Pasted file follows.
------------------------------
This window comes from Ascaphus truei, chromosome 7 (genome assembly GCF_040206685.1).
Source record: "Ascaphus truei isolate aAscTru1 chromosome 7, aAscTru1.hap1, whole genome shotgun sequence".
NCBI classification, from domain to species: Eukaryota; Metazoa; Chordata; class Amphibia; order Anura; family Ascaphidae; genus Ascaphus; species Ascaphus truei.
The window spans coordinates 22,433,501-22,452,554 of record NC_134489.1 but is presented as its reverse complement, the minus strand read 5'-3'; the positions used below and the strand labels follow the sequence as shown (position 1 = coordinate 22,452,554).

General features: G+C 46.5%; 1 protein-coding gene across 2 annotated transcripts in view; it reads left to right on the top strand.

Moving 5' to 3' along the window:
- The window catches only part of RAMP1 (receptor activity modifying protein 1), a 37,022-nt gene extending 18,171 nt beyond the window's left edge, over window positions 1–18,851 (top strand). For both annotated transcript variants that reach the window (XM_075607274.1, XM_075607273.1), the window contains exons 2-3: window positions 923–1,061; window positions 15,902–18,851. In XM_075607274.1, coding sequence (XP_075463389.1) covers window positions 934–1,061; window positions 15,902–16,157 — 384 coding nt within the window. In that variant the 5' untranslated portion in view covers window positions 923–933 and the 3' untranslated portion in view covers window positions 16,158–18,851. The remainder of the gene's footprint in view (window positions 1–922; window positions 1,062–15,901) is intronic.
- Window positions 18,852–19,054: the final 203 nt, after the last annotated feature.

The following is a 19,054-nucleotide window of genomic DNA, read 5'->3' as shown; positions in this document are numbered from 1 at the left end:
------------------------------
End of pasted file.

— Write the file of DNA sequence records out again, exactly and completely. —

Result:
This window comes from Ascaphus truei, chromosome 7 (genome assembly GCF_040206685.1).
Source record: "Ascaphus truei isolate aAscTru1 chromosome 7, aAscTru1.hap1, whole genome shotgun sequence".
NCBI classification, from domain to species: Eukaryota; Metazoa; Chordata; class Amphibia; order Anura; family Ascaphidae; genus Ascaphus; species Ascaphus truei.
The window spans coordinates 22,433,501-22,452,554 of record NC_134489.1 but is presented as its reverse complement, the minus strand read 5'-3'; the positions used below and the strand labels follow the sequence as shown (position 1 = coordinate 22,452,554).

General features: G+C 46.5%; 1 protein-coding gene across 2 annotated transcripts in view; it reads left to right on the top strand.

Moving 5' to 3' along the window:
- The window catches only part of RAMP1 (receptor activity modifying protein 1), a 37,022-nt gene extending 18,171 nt beyond the window's left edge, over window positions 1–18,851 (top strand). For both annotated transcript variants that reach the window (XM_075607274.1, XM_075607273.1), the window contains exons 2-3: window positions 923–1,061; window positions 15,902–18,851. In XM_075607274.1, coding sequence (XP_075463389.1) covers window positions 934–1,061; window positions 15,902–16,157 — 384 coding nt within the window. In that variant the 5' untranslated portion in view covers window positions 923–933 and the 3' untranslated portion in view covers window positions 16,158–18,851. The remainder of the gene's footprint in view (window positions 1–922; window positions 1,062–15,901) is intronic.
- Window positions 18,852–19,054: the final 203 nt, after the last annotated feature.

The following is a 19,054-nucleotide window of genomic DNA, read 5'->3' as shown; positions in this document are numbered from 1 at the left end: